Most people recognize the extreme risks of driving drunk. A relatively new hazard, however, is just as dangerous – distracted driving. Distracted driving refers to texting while driving, as well as anything that removes a driver’s attention from the driving task.
From 2012 to 2018, approximately 23,000 people died in accidents involving distracted drivers, according to the National Highway Traffic Safety Administration (NHTSA). Understanding the dangers of distracted driving can motivate drivers to pay attention to the road – especially when they realize it is just as dangerous as driving drunk.
Is Texting While Driving as Bad as Drunk Driving?
Drunk driving is a reckless driver behavior that is criminalized in all 50 states. Driving under the influence of alcohol can result in criminal charges, thousands of dollars in fines and time spent in jail.
Distracted driving, on the other hand, is only a moving violation in most states – and often a secondary enforcement offense – punishable with just a small fine. Yet studies show that texting while driving is the new drunk driving, as both affect the driving ability in similar ways.
· Inattention behind the wheel
· Inability to notice changing roadway situations
· Reduced reaction times
· Impaired judgment
· Mental distractions
· Inability to concentrate
· Lack of vehicle control
Both infractions have similar signs and red flags, as well – speeding, abrupt braking, red-light running, failing to yield the right-of-way and tailgating, for example. Texting while driving is so dangerous, in fact, that the NHTSA found it to be six times deadlier than driving drunk.
Unfortunately, many drivers underestimate the dangers of distracted driving – especially teen and young adult drivers. They frequently engage in the most dangerous form of driver distraction of all: texting while driving.
What Is the Most Dangerous Distraction While Driving?
Statistically, texting and driving is the most dangerous type of driver distraction. Looking down at a cellphone screen for just five seconds while traveling 55 miles per hour is the same as driving across a football field with your eyes closed, according to the NHTSA. Texting while driving is so dangerous because it represents all three types of driver distractions at once.
1. Visual distraction: looking at a cellphone screen to read or write a text.
2. Manual distraction: using one or both hands to type out a text message.
3. Cognitive distraction: using the brain to read, interpret or craft a text.
For many years, state lawmakers failed to recognize and spread awareness about the risks of texting while driving. As more and more accidents occurred due to driver distractions, however, all 50 states eventually passed laws banning cellphone use behind the wheel in some form. The most common law prohibits using a handheld electronic device to send messages. Forty-eight states currently ban texting while driving.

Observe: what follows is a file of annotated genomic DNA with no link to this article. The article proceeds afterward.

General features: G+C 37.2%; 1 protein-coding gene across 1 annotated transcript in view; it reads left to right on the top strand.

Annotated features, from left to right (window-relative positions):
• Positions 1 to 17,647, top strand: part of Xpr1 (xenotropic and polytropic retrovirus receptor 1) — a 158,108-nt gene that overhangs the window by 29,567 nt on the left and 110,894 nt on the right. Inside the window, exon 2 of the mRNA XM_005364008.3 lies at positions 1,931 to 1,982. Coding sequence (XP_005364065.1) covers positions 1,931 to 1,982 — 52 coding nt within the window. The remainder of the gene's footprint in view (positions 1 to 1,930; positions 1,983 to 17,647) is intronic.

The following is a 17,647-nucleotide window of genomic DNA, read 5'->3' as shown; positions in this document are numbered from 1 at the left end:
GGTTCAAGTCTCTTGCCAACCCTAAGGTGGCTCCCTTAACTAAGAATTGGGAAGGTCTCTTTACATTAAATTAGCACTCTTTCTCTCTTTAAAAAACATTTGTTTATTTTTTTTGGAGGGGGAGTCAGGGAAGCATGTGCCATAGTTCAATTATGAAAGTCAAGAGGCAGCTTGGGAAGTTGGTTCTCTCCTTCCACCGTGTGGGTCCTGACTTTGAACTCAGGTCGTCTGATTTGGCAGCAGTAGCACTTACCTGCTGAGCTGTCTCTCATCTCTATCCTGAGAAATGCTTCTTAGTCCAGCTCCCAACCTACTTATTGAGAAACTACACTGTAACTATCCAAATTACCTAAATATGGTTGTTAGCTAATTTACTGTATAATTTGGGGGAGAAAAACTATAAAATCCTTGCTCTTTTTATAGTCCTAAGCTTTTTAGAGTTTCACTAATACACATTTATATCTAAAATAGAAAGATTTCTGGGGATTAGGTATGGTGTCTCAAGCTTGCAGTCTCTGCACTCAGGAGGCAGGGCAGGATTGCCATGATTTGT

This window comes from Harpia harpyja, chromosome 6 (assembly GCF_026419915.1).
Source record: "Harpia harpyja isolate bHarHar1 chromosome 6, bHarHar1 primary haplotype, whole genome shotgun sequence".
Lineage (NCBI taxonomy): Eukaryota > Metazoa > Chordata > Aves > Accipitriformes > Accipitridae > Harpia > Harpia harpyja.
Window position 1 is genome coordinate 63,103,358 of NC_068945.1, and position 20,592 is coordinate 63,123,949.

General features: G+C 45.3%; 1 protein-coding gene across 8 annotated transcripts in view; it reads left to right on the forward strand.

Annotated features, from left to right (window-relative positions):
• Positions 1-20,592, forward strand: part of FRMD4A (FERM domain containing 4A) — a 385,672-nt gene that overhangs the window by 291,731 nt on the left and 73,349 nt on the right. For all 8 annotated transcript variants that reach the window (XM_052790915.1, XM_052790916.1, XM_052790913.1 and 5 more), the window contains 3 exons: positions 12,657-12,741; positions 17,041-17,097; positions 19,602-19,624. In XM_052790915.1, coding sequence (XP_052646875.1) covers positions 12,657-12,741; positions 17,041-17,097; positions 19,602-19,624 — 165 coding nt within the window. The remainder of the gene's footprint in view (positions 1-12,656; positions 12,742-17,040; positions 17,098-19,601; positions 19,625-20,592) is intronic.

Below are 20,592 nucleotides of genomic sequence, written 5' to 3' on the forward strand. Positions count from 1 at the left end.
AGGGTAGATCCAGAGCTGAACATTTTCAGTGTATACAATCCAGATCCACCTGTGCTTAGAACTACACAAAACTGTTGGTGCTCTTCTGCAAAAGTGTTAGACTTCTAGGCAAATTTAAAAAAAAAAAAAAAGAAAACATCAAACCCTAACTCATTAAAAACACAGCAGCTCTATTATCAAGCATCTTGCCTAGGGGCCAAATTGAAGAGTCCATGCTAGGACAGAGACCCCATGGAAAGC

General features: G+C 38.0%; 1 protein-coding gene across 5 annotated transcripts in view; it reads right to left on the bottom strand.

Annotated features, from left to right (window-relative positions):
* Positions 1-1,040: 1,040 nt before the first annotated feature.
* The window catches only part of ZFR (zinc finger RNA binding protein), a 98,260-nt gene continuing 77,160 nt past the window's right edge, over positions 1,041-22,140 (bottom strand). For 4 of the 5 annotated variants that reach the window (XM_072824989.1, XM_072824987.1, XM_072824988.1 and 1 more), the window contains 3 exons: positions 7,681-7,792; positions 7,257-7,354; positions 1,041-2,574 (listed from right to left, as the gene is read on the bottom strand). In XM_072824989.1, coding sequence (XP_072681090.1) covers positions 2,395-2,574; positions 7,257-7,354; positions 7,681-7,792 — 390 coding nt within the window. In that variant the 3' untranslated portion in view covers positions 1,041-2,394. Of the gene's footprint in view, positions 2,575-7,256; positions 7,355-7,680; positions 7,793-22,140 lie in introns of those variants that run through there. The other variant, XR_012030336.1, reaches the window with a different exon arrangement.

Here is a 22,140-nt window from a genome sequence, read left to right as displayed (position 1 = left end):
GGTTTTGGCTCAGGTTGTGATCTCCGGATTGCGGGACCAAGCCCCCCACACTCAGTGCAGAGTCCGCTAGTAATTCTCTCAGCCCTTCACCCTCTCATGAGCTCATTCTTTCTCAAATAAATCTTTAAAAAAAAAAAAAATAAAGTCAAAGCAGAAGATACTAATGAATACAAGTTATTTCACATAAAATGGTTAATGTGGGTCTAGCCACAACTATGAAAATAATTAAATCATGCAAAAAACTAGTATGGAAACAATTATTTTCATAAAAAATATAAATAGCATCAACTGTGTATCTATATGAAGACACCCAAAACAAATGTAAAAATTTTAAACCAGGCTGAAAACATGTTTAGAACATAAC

What Percent of Highway Deaths Are Related to Drinking and Driving?
Distractions are deadly while driving. Data from the NHTSA shows that 9% of all fatal car accidents in the last seven years involved distracted drivers. Meanwhile, drunk driving accounted for 29% of all motor vehicle traffic fatalities in 2018. Drunk driving took 10,511 lives the same year distracted driving killed 2,841 victims. Still, both errors in judgment by a driver can fatally affect the driving ability.
Historically, lawmakers have taken drunk driving more seriously than distracted driving. This has led to laxer rules and policies against the latter. Yet multiple studies emphasize the extreme risks of distracted driving – especially texting while driving – and stress the need for stricter related laws. Unfortunately, state lawmakers have been slow to penalize distracted driving more harshly.
Improve Your Safety as a Driver – Drive Sober and Focus on the Road
The key takeaway is that it does not matter which is more dangerous for drivers, distracted driving or drunk driving – both are deadly mistakes that take thousands of lives in the US each year. As a driver, do your part to drive responsibly. Take safety into your own hands. Never get behind the wheel if you’ve been drinking alcohol. While driving, always put your phone away and focus 100% of your attention on the driving task. Drive sober and single-mindedly focused on the driving task to keep yourself and others safe.